Barcelona are broke. Real Madrid are toiling. Serie A has taken a hit. Most of Germany and France, with the exception of Bayern and Paris Saint-Germain, are redrawing their budgets. Everywhere you look, football’s immediate future is being shaped by the coronavirus.
The deficits get increasingly more eye-watering depending on who you ask. Auditors Deloitte estimated up to €1Bn revenue gap for Europe’s top 20 clubs in 2019/20, with an additional €1 billion to come for the current campaign. Juventus alone posted a €71 million loss for 19/20, while Manchester United’s accumulated total exceeded €100m. Real Madrid only returned a profit by offloading a swathe of fringe first-teamers and buying no-one, a move which has left them having to fill their bench with castilla players, such is their injury list. Barcelona’s finances are so dire they couldn’t afford a €6m deal for Eric Garcia from Manchester City and will almost certainly have to accept the exit of Lionel Messi and his €100m per year demands. If the richest are toiling, you can only imagine what is happening elsewhere.
Juventus’ Andrea Agnelli – who, admittedly, has skin in the game and is therefore more liable to hyperbole – said that the total debts could reach €8.5bn and that a number of teams will be seeking ‘immediate’ equity investment in order to survive. Throw in the mess in Ligue 1, where the lucrative Mediapro TV rights deal disintegrated and had to be renegotiated at a 30% reduced rate, and there is little to no good news out there. Some clubs – of which Barcelona are the poster child – were already run with massive inefficiencies and coronavirus merely brought those into sharp focus. But for others the revenue loss is real, and may struggle to return.
And yet, the juggernaut that is the Premier League bounds on regardless.
England remains the main draw for the best players
The richest league in the world has been able to ride out this pandemic better than any other, with their superior TV deal providing the backbone to their financial dominance over the others. We’re witnessing their teams run wild over European football. Chelsea, Liverpool and Manchester City are all extremely well-placed to proceed after their Champions League Round of 16 first-legs. In the Europa League, Arsenal, Leicester, Tottenham and Manchester United should all qualify with ease. The only teams in that particular competition capable of knocking them out appear to be each other.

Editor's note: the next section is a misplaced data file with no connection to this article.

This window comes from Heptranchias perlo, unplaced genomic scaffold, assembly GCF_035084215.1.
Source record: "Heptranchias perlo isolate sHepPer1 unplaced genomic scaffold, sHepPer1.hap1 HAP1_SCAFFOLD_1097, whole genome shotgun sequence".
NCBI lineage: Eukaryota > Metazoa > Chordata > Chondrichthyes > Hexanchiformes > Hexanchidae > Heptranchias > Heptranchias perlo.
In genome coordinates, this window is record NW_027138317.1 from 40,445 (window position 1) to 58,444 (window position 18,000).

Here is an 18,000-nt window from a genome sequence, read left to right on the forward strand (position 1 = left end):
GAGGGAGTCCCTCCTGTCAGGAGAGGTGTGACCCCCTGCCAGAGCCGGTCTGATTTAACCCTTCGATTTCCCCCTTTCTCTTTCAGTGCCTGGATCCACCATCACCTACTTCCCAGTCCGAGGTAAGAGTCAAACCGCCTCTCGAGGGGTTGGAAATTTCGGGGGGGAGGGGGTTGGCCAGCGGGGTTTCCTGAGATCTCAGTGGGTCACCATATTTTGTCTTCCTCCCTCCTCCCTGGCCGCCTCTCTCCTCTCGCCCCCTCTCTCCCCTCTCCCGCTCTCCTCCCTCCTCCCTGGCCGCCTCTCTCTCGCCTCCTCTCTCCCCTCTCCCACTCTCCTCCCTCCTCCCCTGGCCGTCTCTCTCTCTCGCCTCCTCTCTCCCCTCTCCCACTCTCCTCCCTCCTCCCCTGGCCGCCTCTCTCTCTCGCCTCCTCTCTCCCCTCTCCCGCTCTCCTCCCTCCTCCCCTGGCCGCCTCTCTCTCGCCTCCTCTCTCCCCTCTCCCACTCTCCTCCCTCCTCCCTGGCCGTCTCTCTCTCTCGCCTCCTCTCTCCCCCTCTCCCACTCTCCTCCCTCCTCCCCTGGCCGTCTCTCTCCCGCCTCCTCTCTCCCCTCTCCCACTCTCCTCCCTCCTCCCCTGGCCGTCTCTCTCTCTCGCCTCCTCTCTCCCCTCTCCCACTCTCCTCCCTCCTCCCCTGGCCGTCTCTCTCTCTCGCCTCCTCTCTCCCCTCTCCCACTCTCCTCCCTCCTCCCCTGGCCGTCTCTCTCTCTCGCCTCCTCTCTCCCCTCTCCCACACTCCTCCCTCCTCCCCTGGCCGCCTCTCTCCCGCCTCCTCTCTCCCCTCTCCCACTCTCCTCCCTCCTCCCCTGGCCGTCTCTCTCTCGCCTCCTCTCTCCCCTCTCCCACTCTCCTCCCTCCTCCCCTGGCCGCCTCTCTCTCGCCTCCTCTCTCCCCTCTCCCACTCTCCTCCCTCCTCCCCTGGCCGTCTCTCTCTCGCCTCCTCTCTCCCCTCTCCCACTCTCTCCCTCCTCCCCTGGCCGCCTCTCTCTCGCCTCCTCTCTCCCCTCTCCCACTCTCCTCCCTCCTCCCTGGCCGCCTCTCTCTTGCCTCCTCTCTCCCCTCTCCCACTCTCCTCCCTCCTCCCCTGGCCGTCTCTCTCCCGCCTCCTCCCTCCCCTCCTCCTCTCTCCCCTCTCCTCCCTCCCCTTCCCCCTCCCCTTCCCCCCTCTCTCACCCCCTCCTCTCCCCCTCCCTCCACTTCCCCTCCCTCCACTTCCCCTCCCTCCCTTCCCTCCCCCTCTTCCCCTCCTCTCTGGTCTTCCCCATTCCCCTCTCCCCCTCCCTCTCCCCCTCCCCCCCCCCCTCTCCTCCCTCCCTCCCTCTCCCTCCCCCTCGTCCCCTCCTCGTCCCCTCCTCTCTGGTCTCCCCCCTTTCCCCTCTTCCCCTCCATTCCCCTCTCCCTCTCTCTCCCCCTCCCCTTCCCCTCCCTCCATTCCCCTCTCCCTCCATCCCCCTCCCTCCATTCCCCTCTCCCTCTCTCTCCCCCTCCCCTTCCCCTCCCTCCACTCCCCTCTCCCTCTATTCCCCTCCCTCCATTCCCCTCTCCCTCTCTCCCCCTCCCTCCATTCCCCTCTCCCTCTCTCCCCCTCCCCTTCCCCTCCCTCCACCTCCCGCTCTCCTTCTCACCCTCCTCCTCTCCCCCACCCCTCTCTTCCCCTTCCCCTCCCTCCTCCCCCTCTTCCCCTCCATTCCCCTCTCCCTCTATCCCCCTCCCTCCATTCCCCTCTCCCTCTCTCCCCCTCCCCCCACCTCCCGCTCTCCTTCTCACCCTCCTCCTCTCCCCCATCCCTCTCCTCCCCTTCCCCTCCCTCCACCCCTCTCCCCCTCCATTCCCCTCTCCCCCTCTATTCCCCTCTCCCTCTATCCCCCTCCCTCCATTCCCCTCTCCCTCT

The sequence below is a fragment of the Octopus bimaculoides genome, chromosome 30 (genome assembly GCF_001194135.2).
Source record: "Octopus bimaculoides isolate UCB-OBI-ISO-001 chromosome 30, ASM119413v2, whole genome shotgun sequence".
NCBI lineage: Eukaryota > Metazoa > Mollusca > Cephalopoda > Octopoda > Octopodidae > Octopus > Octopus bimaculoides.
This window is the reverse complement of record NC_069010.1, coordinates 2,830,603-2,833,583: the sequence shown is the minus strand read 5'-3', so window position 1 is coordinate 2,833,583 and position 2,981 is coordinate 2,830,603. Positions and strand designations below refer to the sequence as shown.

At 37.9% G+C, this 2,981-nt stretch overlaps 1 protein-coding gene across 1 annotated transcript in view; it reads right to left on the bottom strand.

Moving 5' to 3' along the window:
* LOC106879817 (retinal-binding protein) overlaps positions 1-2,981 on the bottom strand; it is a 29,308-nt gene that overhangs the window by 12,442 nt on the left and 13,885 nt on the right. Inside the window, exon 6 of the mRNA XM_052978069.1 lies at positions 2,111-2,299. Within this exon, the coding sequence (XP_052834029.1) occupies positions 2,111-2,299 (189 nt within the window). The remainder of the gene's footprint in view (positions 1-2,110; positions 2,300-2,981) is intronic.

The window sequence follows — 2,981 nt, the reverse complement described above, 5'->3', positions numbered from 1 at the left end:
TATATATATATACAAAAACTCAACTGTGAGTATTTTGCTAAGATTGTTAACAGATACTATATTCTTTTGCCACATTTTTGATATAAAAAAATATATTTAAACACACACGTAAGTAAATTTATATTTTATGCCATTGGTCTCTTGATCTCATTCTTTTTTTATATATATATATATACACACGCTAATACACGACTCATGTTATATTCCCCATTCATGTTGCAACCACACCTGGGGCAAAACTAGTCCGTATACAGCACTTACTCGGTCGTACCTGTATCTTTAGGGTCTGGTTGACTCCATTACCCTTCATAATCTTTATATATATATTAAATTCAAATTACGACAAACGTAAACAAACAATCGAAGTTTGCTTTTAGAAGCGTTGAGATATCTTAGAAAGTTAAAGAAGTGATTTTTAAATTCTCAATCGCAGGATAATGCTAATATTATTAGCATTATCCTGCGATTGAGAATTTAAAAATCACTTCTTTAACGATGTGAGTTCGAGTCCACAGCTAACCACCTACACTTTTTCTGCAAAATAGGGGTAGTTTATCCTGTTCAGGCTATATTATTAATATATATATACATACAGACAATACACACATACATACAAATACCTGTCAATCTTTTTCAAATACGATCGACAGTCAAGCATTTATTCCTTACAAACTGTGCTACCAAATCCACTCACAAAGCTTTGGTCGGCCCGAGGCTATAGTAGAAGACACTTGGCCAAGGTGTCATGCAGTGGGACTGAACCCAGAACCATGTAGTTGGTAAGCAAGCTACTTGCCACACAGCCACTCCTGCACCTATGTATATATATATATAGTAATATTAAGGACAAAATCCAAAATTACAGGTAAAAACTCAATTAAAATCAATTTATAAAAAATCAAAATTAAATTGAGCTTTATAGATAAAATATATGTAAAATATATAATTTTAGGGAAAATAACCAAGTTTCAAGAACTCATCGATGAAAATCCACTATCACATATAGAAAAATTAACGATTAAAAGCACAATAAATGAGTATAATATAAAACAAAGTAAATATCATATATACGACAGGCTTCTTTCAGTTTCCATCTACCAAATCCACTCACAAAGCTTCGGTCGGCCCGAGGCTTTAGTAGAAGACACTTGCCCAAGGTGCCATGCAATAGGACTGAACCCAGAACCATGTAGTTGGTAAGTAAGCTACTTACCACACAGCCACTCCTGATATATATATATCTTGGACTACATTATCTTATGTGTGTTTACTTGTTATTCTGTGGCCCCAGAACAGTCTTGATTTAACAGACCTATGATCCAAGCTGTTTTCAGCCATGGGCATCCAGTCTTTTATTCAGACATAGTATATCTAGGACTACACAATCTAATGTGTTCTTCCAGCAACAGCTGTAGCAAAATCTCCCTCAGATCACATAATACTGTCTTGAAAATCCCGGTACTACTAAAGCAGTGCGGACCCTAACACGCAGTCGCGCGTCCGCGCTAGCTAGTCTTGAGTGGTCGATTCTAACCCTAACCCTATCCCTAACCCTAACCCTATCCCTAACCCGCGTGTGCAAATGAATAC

And so besides state-owned PSG and super-efficient Bayern, European football has a black hole of money. And when that happens, talent usually disappears.
The problem being that money has, and always will, talk for players with a finite career that they are looking to maximise earnings for them and their families. Therefore if one league is immune to a regression in the size of wage on offer, their ability to sweep up and stockpile two teams-worth of players is so much more pronounced. This was already happening to a degree prior to coronavirus; now, it’s an absolute inevitability.
The Premier League still has teams spending beyond their means, but there is a greater resource pool to allow them to do so. There’s also teams like Leicester City who have taken a significant step to be considered among the elite in the league, and their recent success has been built off a catalogue of shrewd purchases from Europe. They are properly run and have scouted well. Everton, likewise, have a Champions League winning coach and as good a squad as they’ve had in the Premier League era. Beyond that, talented coaches are lining up to be involved, Thomas Tuchel the latest of which. It is, more than ever, the place to be.
The NFL of football
And so we are heading into a grim scenario where the Premier League is the NFL of football, a collection of the world’s best on a completely different financial and technical level from anything else available. Where Barcelona and Real Madrid are competing with lower-tier Premier League teams for talent and likely losing. The holy grail for players; where they want to be, because it’s where all the money is.
It sounds a lot like the Super League plans. And it’s why Agnelli, Florentino Perez at Real Madrid and whoever is in charge of Barcelona at the moment are pushing so hard to make it happen. They need the Premier League giants to come with them, or else they face the very real threat of being left behind by them. The likes of Manchester United and Liverpool need to think the Super League should be the natural order of things, because the more seasons without it, the more the disparity becomes insurmountable and the more the product of the Premier League is the only draw in town.
It’s a precarious moment, one that moves forever in the favour of English football. The straightforward on-pitch dominance and off-pitch financial muscle we are witnessing at the moment could be simply the beginning; the birth of the Premier League as the Super League in everything but name.